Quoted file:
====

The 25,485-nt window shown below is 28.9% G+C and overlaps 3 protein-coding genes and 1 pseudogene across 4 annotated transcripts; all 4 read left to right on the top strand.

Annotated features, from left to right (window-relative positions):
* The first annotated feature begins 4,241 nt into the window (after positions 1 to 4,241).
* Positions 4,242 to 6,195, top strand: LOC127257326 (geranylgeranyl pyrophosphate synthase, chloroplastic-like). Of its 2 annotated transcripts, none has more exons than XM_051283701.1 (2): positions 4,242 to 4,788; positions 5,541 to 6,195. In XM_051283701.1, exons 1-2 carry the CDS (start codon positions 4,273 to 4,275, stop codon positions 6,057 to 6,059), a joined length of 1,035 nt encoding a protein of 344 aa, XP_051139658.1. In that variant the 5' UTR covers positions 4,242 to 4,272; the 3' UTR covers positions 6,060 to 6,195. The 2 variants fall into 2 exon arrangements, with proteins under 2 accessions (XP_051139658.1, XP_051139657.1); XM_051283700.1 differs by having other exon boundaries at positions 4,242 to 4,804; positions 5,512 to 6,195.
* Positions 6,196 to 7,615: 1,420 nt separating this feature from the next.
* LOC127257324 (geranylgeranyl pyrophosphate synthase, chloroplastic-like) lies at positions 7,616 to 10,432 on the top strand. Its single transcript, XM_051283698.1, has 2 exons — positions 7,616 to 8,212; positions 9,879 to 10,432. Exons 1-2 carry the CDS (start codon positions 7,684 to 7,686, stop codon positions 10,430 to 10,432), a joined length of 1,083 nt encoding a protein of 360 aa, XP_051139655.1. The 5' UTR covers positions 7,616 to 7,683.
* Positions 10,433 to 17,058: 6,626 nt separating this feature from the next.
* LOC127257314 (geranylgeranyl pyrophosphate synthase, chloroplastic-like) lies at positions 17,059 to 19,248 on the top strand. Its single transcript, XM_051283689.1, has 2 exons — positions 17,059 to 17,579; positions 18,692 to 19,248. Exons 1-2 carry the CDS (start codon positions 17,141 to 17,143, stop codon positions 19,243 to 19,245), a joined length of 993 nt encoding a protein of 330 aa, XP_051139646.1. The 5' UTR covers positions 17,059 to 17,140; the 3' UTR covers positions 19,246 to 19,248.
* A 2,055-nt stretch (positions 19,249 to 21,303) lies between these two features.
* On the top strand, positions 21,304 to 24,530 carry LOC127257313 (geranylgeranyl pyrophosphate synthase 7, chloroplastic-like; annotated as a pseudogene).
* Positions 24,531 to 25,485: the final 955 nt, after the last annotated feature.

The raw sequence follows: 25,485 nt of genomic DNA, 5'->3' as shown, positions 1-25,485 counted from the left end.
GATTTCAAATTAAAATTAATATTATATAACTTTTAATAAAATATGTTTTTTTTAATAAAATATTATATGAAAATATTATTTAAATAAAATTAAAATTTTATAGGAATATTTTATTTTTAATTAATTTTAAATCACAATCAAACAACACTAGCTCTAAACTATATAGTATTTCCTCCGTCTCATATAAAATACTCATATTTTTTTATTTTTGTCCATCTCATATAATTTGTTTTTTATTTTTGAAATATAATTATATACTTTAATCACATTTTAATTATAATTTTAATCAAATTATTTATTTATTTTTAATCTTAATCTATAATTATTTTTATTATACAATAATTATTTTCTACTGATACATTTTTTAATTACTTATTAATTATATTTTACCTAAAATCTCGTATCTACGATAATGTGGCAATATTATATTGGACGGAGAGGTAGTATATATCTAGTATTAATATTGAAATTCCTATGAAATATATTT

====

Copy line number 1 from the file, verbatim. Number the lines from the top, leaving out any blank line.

The 25,485-nt window shown below is 28.9% G+C and overlaps 3 protein-coding genes and 1 pseudogene across 4 annotated transcripts; all 4 read left to right on the top strand.